While walking by the Sea of Galilee, he saw two brothers, Simon (who is called Peter) and Andrew his brother, casting a net into the sea, for they were fishermen. And he said to them, “Follow me, and I will make you fishers of men.” Immediately they left their nets and followed him. And going on from there he saw two other brothers, James the son of Zebedee and John his brother, in the boat with Zebedee their father, mending their nets, and he called them. Immediately they left the boat and their father and followed him. (Matthew 4:18-22, ESV).
The pastor read these passages, and then commented, “These two passages contradict each other; we don’t know which of them gives the true story.” I don’t remember the rest of the sermon, but I was devastated. After church, I went into my bedroom, closed the door, and wept. The Bible was the foundation of my Christian faith, but what kind of foundation would there be if I didn’t know whether or not what I read was true? I agonized in prayer, read the passages again, and prayed more earnestly.
As I read the passages more closely, I noticed something important. This was not an either-or situation. The liberal pastor (by “liberal” I mean theologically liberal) presented it as a contradiction: that either Matthew gave the true story or John (or I suppose “none of the above” would have been an option to him as well). But there was another possibility that the pastor hadn’t seen: why couldn’t both passages be true? Why couldn’t these be two separate events?
As I read the texts more closely, it became more apparent that I had found a very natural solution to this apparent contradiction. What happened was that the disciples were first introduced to Jesus through the ministry of John the Baptist. John said, “Look, the Lamb of God,” and Peter and his friends went and spent some time with Jesus. Nowhere in John does it say that the disciples left everything at this point to follow Christ. Some time later these men were back in Galilee working as fishermen. Jesus walked up and said, “Come follow me, and I will make you fishers of men.” At this point they left their homes and work and followed Christ. There is absolutely nothing in the passages that causes any problem with this interpretation.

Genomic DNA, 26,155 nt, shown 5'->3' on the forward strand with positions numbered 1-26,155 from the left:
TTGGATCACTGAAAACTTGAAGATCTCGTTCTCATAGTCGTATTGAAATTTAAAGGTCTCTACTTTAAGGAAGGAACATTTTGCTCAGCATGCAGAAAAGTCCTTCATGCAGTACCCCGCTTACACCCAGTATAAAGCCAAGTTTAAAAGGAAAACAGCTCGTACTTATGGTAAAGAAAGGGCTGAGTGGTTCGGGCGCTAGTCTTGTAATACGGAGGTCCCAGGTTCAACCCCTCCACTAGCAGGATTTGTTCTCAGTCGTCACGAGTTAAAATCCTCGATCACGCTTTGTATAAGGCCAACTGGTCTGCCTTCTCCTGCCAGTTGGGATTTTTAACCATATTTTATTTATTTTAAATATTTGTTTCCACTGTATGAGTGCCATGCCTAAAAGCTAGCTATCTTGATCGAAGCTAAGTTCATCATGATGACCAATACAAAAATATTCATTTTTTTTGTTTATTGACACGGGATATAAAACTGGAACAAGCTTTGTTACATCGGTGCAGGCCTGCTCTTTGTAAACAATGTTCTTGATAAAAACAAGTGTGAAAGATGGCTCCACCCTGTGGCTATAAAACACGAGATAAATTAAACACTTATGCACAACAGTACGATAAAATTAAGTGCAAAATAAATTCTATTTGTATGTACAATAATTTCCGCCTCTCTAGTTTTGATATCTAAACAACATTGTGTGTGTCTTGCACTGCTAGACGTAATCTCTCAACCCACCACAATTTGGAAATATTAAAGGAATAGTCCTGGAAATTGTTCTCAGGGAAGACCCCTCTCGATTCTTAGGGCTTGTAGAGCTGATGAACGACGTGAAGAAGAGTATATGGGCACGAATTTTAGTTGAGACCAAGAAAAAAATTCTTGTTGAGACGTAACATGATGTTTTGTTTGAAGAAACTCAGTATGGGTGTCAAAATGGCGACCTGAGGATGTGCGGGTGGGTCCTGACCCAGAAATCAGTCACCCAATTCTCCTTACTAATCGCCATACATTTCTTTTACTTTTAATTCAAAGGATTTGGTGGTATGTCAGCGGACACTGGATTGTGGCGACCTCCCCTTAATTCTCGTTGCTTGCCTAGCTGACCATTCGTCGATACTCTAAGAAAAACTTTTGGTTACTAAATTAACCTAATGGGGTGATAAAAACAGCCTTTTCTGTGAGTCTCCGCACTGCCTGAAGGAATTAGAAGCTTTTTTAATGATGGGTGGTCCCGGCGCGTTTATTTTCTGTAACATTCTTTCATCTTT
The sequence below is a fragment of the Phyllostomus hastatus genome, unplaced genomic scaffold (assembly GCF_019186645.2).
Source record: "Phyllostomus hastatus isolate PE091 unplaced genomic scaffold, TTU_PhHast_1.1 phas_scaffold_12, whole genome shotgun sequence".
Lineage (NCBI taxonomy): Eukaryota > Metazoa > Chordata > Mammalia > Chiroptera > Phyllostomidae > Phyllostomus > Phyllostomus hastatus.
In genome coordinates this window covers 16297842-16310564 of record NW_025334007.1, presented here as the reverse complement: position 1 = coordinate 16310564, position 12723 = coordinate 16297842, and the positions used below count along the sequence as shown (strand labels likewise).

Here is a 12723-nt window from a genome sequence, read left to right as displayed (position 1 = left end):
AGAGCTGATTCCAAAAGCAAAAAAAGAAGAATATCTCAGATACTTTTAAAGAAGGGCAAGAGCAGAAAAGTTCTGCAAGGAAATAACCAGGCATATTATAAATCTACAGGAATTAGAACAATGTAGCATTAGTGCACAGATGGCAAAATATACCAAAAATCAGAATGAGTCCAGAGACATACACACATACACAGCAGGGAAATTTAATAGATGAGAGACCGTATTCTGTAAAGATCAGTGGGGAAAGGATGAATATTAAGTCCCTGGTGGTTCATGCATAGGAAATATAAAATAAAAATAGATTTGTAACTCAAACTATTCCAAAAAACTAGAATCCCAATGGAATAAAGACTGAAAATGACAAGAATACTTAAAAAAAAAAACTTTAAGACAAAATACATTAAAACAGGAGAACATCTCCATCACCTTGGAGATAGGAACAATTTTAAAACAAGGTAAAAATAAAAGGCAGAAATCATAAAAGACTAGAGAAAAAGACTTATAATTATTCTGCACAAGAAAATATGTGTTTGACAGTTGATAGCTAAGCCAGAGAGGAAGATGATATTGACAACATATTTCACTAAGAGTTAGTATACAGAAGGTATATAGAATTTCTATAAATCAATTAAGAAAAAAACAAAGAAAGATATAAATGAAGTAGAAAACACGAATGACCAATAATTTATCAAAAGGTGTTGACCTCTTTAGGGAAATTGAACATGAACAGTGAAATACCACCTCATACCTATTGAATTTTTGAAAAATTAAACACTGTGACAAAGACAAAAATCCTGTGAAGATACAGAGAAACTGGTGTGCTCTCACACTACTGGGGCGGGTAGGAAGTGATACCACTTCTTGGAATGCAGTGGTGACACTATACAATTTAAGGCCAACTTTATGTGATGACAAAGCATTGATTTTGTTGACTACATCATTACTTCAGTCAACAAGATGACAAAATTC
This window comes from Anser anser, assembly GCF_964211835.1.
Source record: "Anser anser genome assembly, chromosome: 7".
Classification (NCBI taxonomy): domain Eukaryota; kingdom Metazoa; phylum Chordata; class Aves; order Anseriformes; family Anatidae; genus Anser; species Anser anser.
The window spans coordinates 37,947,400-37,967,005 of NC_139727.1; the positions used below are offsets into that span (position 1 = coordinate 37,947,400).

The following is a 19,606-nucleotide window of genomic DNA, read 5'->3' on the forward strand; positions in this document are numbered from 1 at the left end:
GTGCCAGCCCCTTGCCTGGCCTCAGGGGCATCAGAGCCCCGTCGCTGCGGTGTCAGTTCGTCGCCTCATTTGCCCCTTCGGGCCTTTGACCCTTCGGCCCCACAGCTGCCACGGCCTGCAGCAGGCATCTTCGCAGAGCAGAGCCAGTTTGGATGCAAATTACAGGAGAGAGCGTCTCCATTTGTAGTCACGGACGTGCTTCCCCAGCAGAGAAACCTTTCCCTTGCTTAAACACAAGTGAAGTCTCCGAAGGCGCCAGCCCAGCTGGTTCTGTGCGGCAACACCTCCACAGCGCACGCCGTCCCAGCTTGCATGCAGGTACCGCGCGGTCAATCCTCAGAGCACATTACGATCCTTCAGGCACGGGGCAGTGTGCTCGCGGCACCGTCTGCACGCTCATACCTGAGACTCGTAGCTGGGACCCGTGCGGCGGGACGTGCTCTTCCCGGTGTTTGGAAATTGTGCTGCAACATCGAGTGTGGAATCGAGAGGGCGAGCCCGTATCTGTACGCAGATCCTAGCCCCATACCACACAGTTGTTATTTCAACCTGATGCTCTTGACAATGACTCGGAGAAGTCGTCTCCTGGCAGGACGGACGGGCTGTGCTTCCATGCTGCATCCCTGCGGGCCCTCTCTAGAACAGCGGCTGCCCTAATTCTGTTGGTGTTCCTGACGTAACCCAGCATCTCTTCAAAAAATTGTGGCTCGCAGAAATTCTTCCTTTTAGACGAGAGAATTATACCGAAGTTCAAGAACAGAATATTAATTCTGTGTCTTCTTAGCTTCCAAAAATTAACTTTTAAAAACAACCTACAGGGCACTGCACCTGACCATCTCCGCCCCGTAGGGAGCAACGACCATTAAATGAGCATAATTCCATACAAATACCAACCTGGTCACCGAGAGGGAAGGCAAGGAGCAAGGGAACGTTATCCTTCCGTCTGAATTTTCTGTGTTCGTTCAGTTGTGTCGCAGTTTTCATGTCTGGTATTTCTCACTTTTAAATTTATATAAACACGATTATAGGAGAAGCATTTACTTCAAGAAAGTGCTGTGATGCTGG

At this revelation, my anguish was replaced with joyful exuberation. My faith had been challenged, and by God’s grace my faith had been strengthened.
That evening, I was back in my college town, and went to the Sunday evening service at my church there (Grace Bible Church, Bozeman, Montana). The message from the pastor that evening was on the topic of the calling of the disciples! The pastor addressed the same “contradiction” and presented the same conclusion that I had come up with through tears and prayer. This was a mighty confirmation to me that I hadn’t just made this all up, that the Bible was reliable, and that my faith rested on a solid foundation.
CONCLUSION — HOW I DEAL WITH “CONTRADICTIONS”
This experience greatly strengthened my confidence in the trustworthiness and accuracy of the text of the Bible. There have been other challenging passages, but I have been able to work through most of them. Most of these have come through my daily reading of Scriptures rather than from being confronted with contradictions from skeptics.
Now when I am faced with what appears to be a contradiction in the Bible, I approach the problem with the following principles in mind:
- My starting assumption is that I assume the Bible is right. This is not because I have a blind faith, but because my experience has been that once I understand the text, culture, and historical context, the Bible turns out to be accurate.
- Another principle is to assume that the authors of the Bible knew their world, with its culture and history. Skeptics often assume that the authors of the Bible were idiots. They weren’t. I have to assume, for example, that when John wrote about the calling of the disciples, he not only remembered his experiences, but he was also aware of what had already been recorded about this event in Matthew, Mark, and Luke, which were written before John wrote his gospel. When John wrote about the disciples meeting Jesus through John the Baptist, we have to assume that he was also aware of the calling of the disciples at the Sea of Galilee, because he was there!